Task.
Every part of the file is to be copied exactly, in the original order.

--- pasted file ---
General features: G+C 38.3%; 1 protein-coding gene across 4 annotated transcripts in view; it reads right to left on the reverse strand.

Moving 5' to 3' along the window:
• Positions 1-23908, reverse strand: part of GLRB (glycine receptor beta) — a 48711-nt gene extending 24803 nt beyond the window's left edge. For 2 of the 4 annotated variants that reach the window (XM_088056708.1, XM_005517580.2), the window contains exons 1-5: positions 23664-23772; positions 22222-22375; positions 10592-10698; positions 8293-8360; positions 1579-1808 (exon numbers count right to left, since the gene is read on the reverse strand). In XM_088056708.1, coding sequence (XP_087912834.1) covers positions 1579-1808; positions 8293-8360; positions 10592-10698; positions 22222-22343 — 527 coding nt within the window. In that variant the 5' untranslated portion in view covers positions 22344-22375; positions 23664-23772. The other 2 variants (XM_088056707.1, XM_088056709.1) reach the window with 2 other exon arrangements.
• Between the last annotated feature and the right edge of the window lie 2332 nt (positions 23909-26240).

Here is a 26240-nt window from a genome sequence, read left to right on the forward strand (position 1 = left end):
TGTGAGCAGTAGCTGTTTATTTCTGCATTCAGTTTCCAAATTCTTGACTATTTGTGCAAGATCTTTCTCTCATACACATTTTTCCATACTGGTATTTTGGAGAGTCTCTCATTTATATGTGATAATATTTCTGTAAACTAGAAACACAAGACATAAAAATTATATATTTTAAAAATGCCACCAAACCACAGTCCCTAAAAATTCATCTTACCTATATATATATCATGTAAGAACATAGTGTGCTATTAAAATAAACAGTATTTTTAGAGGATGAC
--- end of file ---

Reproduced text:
General features: G+C 38.3%; 1 protein-coding gene across 4 annotated transcripts in view; it reads right to left on the reverse strand.

Moving 5' to 3' along the window:
• Positions 1-23908, reverse strand: part of GLRB (glycine receptor beta) — a 48711-nt gene extending 24803 nt beyond the window's left edge. For 2 of the 4 annotated variants that reach the window (XM_088056708.1, XM_005517580.2), the window contains exons 1-5: positions 23664-23772; positions 22222-22375; positions 10592-10698; positions 8293-8360; positions 1579-1808 (exon numbers count right to left, since the gene is read on the reverse strand). In XM_088056708.1, coding sequence (XP_087912834.1) covers positions 1579-1808; positions 8293-8360; positions 10592-10698; positions 22222-22343 — 527 coding nt within the window. In that variant the 5' untranslated portion in view covers positions 22344-22375; positions 23664-23772. The other 2 variants (XM_088056707.1, XM_088056709.1) reach the window with 2 other exon arrangements.
• Between the last annotated feature and the right edge of the window lie 2332 nt (positions 23909-26240).

Here is a 26240-nt window from a genome sequence, read left to right on the forward strand (position 1 = left end):
TGTGAGCAGTAGCTGTTTATTTCTGCATTCAGTTTCCAAATTCTTGACTATTTGTGCAAGATCTTTCTCTCATACACATTTTTCCATACTGGTATTTTGGAGAGTCTCTCATTTATATGTGATAATATTTCTGTAAACTAGAAACACAAGACATAAAAATTATATATTTTAAAAATGCCACCAAACCACAGTCCCTAAAAATTCATCTTACCTATATATATATCATGTAAGAACATAGTGTGCTATTAAAATAAACAGTATTTTTAGAGGATGAC